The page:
To learn more about PharmaCyte’s pancreatic cancer treatment and how it works inside the body to treat locally advanced inoperable pancreatic cancer, we encourage you to watch the company’s documentary video complete with medical animations at: https://www.PharmaCyte.com/Cancer
About PharmaCyte Biotech
PharmaCyte Biotech, Inc. is a biotechnology company developing cellular therapies for cancer and diabetes based upon a proprietary cellulose-based live cell encapsulation technology known as “Cell-in-a-Box®.” This technology is being used as a platform upon which therapies for several types of cancer and diabetes are being developed.
PharmaCyte’s therapy for cancer involves encapsulating genetically engineered human cells that convert an inactive chemotherapy drug into its active or “cancer-killing” form. For pancreatic cancer, these encapsulated cells are implanted in the blood supply to the patient’s tumor as close as possible to the site of the tumor. Once implanted, a chemotherapy drug that is normally activated in the liver (ifosfamide) is given intravenously at one-third the normal dose. The ifosfamide is carried by the circulatory system to where the encapsulated cells have been implanted. When the ifosfamide flows through pores in the capsules, the live cells inside act as a “bio-artificial liver” and activate the chemotherapy drug at the site of the cancer. This “targeted chemotherapy” has proven effective and safe to use in past clinical trials and we believe results in little to no treatment related side effects.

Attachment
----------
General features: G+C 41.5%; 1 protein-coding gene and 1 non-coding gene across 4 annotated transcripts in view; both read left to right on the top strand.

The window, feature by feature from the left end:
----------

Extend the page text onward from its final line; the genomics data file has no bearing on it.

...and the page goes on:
PharmaCyte’s therapy for Type 1 diabetes and insulin-dependent Type 2 diabetes involves encapsulating a human cell line that has been genetically engineered to produce and release insulin in response to the levels of blood sugar in the human body. The encapsulation of the cell line will be done using the Cell-in-a-Box® technology. Once the encapsulated cells are implanted in a diabetic patient, we anticipate that they will function as a “bio-artificial pancreas” for purposes of insulin production.
This press release may contain forward-looking statements within the meaning of the Private Securities Litigation Reform Act of 1995 that express the current beliefs and expectations of the management of PharmaCyte. Any statements contained herein that do not describe historical facts are forward-looking statements that are subject to risks and uncertainties that could cause actual results, performance and achievements to differ materially from those discussed in such forward-looking statements. Factors that could affect our actual results include our ability to raise the necessary capital to fund our operations and to find partners to supplement our capabilities and resources, our ability to satisfactorily address the issues raised by the FDA in order to have the clinical hold on our IND removed, as well as such other factors that are included in the periodic reports on Form 10-K and Form 10-Q that we file with the U.S. Securities and Exchange Commission. These forward- looking statements are made only as of the date hereof, and we undertake no obligation to update or revise the forward-looking statements, except as otherwise required by law, whether as a result of new information, future events or otherwise.
More information about PharmaCyte Biotech can be found at www.PharmaCyte.com. Information may also be obtained by contacting PharmaCyte’s Investor Relations Department.
Dr. Gerald W. Crabtree
PharmaCyte Biotech, Inc.
Investor Relations Department
Source: PharmaCyte Biotech, Inc.